Is Nvidia owned by ASUS?
No. Nvidia merely depends on ASUS to meet their manufacturing needs. ASUS manufactures the GPUs that Nvidia designs, as would be designated by an ASUS Geforce, for example.
Is AMD better than Nvidia?
It depends on what you're looking for. While you may be able to find a better deal on AMD GPUs sometimes, Nvidia is certainly miles ahead in the enterprise GPU market, and also leads in the consumer market, though AMD and Nvidia are comparable for most consumer applications.
Can AMD beat Nvidia?
AMD has managed to succeed as a competitor against Intel, so it's certainly not unfeasible for them to come out ahead in the GPU wars. That being said, GPUs continue to grow more heavily entwined with machine learning applications, and Nvidia's R & D department has accomplished great things in that realm. It's hard to say if the ML application side of things will shift how GPU hardware is developed, but Nvidia is well positioned in that sense.
Is Nvidia a Chinese company?
No, but a massive chunk of Nvidia's sales growth has come from the Chinese market, and subsequently Nvidia shareholders are beholden to China in a sense. If China wants something from Nvidia that wouldn't lose them massive sales in other areas, Nvidia will likely do it.
What companies use Nvidia?
Virtually every single major cloud company and artificial intelligence company uses Nvidia, as they have the lead in terms of enterprise grade GPU technology. Examples include Google, Amazon, Facebook, and even Tesla.
Is Intel making a GPU?
Yes, the Intel Xe GPU is set to be announced this month in August. Details are scant. Find more details here.
Why are graphics cards so expensive 2020?
The cost of GPUs has increased partially because of an increased demand for DRAM, but also due to the increase in the R & D expenses it requires to fabricate new GPU systems. For example, Nvidia spent 2.8 billion dollars on R&D in the most recent fiscal year.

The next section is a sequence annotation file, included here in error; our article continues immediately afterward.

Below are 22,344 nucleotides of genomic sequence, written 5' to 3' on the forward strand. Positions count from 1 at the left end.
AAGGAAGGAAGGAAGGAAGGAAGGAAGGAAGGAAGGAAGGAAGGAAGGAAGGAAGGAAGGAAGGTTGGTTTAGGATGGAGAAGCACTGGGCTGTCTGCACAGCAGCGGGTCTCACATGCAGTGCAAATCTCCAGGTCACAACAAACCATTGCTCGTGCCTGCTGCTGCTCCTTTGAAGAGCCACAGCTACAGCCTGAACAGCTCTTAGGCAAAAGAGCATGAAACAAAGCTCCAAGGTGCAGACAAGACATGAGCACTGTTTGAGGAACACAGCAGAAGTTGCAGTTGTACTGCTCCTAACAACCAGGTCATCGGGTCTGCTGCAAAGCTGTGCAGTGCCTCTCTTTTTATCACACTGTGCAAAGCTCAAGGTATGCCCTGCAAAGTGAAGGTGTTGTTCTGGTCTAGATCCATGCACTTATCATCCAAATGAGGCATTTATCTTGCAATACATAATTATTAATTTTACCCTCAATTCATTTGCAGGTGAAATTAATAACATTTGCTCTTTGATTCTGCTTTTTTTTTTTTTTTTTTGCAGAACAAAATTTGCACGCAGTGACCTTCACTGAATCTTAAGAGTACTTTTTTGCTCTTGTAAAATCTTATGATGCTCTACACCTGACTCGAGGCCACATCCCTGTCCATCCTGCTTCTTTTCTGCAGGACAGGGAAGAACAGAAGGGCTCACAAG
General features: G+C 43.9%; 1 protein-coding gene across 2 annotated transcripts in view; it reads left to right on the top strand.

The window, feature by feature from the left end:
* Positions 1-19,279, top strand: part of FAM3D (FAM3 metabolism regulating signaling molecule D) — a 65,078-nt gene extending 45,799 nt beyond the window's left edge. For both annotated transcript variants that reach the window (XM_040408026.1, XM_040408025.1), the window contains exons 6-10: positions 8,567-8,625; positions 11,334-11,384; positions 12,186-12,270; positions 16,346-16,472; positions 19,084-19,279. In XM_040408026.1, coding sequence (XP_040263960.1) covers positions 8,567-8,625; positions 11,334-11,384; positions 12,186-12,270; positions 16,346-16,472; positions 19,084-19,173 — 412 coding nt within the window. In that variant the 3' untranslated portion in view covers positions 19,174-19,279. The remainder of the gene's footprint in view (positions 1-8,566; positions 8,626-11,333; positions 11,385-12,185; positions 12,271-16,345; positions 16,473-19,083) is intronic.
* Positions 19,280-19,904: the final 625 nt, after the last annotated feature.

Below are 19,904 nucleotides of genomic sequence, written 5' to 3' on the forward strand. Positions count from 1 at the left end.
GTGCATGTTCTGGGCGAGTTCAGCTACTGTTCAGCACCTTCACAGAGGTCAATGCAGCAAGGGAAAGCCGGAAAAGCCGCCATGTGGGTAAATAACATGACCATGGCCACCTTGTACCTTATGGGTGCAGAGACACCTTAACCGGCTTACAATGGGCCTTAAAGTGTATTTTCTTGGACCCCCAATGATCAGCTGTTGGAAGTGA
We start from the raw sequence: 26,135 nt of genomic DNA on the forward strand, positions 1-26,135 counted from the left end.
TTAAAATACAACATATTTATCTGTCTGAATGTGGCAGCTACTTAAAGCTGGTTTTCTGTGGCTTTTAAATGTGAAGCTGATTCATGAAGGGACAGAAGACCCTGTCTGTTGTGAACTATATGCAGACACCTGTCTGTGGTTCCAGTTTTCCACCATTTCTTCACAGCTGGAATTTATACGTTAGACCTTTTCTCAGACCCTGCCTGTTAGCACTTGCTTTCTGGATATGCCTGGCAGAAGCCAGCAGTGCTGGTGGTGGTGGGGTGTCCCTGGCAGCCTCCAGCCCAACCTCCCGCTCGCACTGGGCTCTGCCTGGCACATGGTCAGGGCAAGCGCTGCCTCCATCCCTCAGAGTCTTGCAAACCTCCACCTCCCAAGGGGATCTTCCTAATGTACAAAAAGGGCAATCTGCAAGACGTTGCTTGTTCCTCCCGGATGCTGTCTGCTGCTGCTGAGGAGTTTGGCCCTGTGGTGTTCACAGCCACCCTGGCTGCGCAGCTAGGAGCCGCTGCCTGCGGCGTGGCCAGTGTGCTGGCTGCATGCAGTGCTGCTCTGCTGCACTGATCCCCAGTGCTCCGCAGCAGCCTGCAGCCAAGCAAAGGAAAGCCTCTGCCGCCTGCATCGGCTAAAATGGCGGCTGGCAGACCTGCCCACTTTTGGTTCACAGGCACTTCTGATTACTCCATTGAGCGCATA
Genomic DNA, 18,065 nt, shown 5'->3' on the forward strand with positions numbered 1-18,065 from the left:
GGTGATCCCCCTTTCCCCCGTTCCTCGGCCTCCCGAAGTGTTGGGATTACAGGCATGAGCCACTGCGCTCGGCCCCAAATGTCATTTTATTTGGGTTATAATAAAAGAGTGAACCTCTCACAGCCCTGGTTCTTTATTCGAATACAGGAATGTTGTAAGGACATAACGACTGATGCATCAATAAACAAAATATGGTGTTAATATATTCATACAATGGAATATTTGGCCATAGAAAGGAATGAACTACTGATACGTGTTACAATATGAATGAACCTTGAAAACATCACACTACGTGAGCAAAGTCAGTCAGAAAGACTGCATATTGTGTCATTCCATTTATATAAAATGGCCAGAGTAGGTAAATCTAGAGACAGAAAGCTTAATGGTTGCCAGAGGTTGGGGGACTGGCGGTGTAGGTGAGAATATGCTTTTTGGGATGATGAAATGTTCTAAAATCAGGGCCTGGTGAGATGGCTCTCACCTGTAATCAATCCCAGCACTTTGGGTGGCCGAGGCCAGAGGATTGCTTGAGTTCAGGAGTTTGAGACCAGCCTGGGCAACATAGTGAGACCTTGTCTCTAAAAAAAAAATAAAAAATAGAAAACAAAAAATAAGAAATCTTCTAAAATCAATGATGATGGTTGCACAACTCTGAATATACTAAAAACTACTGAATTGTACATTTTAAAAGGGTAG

How do I test my GPU?
The simplest way to test your GPU is to run a benchmark software. One of the most popular benchmarking softwares is 3DMark, which can be downloaded on steam at a cost. You can also use the free Heaven Benchmark if you do not wish to pay anything to test your GPU(s).
What causes a GPU to die?
A GPU can die for a number of reasons. The earliest reason a GPU will die is faulty manufacturing, where components of the circuit board are loose or the integrity of the circuitboard is already compromised. You can cause a GPU to die earlier by overclocking it in excess of its tolerance levels, which puts strain on the system. The GPU can also be damaged during installation if static is allowed to build up and is transferred to the card. Finally, if the GPU you installed is incompatible with other components, that can cause damage to the GPU, though often it simply won't work to begin with.
Is GTX better than RTX?
"RTX" simply refers to the ray tracing abilities of the newer graphics card model. It isn't an entirely different category of card so much as it is the successor to the previous GTX generation. There isn't really a reason to buy the older GTX cards aside from cost if you're looking to get a budget GPU option.
Can A GPU Wear Out?
Yes, you can gradually wear out a GPU, causing its performance to decrease. The electrolytic capacitors on a board can dry out more quickly if your GPU heats up excessively during operation. Additionally, electromigration, where electrons move around the metal atoms, can create gaps in conductors, eventually causing failure. With that said, most GPUs don't significantly degrade in performance over their typical lifespan.
Have something to add? Let us know your thoughts in the comments below!